Food & Drink » Glenda Bartosh on Food

Food and drink

The future of food is local…

And Feast of Fields & the Slow Food Cycle make a beautiful start



Page 3 of 3

I n the late 1980s, Stadtländer along with Kennedy, an outstanding restaurateur in his own right considered to be Toronto’s organic guru, founded an organization called Knives and Forks to promote regional organic farming and connect urbanites with real food and the farms where it comes from. They also started Toronto’s first organic farmers’ market (what a concept!).

In the early 1990s, Feast of Fields came to Vancouver, where it is hosted by FarmFolk/CityFolk, a non-profit society that wants one simple thing: for people to eat local, fresh, seasonal foods, grown using farming practices that contribute to the health of the planet. Since then the group has organized over a dozen feasts in the Lower Mainland, on Vancouver Island, and now in Pemberton.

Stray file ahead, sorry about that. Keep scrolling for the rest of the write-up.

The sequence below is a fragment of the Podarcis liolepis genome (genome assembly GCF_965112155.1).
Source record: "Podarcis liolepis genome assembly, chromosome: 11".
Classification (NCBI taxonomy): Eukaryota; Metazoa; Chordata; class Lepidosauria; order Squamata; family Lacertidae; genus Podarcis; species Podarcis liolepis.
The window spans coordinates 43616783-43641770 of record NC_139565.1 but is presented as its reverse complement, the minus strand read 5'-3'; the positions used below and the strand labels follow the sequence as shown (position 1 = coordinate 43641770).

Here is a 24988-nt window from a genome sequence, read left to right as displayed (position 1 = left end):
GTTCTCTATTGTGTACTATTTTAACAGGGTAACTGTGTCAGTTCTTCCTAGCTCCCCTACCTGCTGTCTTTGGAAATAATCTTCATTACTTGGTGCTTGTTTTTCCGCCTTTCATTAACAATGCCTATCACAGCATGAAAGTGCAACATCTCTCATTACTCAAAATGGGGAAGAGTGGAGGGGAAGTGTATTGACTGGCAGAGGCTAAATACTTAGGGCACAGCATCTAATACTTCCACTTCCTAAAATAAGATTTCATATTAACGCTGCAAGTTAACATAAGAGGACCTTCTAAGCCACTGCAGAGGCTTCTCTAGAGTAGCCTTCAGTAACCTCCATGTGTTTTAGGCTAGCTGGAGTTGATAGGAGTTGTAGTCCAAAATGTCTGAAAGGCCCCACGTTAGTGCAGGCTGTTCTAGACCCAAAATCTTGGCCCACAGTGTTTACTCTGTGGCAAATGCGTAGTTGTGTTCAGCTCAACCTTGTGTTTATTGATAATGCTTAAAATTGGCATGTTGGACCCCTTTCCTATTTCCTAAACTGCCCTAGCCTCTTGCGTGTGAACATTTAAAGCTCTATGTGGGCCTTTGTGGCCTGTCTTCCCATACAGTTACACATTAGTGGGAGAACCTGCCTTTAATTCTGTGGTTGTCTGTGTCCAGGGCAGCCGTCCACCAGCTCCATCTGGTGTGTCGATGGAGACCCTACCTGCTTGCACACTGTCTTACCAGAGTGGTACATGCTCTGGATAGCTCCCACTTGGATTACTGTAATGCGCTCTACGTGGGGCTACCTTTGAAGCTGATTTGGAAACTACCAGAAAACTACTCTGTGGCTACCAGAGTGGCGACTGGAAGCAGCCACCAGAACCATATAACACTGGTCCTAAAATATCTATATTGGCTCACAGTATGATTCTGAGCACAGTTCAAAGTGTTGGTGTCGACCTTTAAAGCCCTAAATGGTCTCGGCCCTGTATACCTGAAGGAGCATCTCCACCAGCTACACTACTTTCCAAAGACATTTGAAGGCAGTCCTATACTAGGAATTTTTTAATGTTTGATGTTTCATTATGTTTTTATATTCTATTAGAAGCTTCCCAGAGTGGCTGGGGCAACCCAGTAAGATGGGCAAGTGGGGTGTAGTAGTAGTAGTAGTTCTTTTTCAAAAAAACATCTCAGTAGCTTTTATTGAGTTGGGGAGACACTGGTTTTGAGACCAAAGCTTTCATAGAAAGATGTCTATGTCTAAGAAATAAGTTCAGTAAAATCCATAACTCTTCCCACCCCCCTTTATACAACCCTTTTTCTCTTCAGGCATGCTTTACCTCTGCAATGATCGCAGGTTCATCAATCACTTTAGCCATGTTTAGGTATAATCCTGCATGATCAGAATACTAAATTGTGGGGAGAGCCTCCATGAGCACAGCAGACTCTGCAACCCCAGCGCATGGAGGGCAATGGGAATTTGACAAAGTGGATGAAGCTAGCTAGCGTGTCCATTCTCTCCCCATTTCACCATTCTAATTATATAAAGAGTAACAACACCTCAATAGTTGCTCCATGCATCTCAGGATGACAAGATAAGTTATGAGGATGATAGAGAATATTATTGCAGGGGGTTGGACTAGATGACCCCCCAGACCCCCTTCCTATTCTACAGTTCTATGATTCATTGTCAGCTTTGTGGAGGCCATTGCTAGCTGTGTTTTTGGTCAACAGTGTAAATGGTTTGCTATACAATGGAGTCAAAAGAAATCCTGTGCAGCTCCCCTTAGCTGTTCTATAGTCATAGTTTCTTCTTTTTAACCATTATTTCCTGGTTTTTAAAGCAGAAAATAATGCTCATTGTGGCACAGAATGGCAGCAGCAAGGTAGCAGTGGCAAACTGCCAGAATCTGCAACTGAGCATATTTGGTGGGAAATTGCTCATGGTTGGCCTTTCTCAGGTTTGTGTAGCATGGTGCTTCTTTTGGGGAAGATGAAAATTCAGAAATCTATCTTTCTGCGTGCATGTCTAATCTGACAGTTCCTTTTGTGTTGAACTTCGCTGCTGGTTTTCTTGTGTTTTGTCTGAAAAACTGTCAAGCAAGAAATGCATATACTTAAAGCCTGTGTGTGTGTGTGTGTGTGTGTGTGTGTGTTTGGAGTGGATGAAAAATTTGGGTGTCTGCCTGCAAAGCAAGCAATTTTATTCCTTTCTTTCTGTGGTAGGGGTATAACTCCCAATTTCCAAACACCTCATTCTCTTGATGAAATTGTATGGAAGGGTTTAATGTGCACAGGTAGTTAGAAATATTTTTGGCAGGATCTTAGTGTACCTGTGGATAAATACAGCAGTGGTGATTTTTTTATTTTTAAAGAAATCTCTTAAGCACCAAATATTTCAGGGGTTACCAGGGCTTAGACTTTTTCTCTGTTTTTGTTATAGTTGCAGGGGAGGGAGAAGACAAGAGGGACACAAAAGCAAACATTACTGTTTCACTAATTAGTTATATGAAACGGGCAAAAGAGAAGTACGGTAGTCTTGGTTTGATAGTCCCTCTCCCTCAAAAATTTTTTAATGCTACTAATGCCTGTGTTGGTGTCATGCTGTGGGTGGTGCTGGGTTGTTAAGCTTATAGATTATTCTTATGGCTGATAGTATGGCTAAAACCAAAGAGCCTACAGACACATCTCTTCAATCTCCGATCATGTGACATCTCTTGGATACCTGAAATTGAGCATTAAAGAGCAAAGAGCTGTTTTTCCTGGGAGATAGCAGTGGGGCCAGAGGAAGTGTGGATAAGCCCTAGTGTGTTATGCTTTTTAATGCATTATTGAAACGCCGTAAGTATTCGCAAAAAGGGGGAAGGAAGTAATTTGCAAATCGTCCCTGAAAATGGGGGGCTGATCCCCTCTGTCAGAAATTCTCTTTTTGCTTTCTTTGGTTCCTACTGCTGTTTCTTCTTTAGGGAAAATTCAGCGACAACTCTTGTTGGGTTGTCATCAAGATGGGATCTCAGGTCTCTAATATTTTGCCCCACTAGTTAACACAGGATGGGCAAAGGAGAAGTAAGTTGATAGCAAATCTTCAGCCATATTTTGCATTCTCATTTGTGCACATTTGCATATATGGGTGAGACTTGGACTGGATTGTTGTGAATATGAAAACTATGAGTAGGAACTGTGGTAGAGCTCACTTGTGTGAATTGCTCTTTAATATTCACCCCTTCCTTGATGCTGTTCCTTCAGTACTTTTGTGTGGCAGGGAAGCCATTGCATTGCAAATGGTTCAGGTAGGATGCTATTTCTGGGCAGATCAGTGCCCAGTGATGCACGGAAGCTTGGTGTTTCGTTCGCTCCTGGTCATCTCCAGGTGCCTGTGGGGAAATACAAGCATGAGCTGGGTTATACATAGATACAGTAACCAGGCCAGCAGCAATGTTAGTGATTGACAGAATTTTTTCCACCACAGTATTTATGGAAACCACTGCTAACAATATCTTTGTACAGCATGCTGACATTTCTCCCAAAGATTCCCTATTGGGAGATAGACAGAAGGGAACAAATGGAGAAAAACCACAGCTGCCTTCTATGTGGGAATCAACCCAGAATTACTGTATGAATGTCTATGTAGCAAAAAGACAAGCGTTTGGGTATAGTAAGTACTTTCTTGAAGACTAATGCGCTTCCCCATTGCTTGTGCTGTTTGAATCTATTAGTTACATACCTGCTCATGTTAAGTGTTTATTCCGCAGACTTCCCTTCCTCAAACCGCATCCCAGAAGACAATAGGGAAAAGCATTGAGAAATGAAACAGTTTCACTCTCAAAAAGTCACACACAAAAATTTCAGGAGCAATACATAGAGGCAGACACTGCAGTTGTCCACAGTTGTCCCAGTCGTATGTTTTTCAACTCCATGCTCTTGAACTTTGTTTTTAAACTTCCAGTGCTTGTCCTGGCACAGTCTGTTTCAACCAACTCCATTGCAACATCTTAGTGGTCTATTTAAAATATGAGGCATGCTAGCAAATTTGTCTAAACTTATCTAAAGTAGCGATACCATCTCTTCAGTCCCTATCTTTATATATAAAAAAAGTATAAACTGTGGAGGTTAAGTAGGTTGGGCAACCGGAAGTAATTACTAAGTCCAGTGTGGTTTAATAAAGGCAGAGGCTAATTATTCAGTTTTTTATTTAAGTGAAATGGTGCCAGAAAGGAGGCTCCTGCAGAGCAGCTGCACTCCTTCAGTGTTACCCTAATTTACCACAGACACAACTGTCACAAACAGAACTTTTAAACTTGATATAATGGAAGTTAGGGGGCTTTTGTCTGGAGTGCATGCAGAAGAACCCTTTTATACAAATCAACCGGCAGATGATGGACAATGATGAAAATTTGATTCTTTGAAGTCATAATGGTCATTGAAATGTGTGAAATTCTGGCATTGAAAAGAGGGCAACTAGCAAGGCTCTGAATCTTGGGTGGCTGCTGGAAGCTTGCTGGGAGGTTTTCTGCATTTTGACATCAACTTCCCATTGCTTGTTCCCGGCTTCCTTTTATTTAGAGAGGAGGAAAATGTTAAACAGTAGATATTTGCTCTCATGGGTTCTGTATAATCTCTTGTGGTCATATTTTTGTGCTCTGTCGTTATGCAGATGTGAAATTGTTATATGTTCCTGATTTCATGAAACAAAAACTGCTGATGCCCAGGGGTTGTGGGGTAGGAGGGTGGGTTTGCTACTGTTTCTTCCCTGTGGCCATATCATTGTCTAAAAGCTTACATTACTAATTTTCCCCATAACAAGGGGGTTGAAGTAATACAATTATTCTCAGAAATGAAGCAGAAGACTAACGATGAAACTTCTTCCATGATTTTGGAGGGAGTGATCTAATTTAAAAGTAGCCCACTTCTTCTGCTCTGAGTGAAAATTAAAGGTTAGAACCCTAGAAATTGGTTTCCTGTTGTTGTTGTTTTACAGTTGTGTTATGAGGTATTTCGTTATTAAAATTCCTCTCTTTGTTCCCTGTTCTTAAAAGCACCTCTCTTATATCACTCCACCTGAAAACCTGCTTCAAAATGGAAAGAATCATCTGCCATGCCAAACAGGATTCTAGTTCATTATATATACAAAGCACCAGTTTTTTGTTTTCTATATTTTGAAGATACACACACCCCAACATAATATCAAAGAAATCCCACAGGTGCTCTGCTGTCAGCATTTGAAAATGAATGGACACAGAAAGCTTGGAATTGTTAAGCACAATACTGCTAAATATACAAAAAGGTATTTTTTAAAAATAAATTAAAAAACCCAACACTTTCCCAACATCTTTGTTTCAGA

Now go have some fun…

The second annual Sea-to-Sky Feast of Fields will be held Saturday, Aug. 18 at the North Arm Farm in Pemberton under the capable hand of Fairmont Chateau Whistler executive chef, Vincent Stufano. For more info, go to

Next day, grab your bike for Slow Food Cycle Sunday. It’s the third year for this pedal-pushing/fork-lifting event along the flats of beautiful Pemberton Valley, and it’s only going to be better than ever.

Start at the Community Centre on Pemberton Meadows Road any time after 9 a.m. on the 19th. It’s free, but you will need to pay for the wonderful farm-fresh, homemade samples along the way (bring cash — none of the farms will have Interact). For more info, go to


Glenda Bartosh is an award-winning freelance writer who thinks farmers, along with teachers and nurses, are among the lowest paid and most under-valued people in our communities.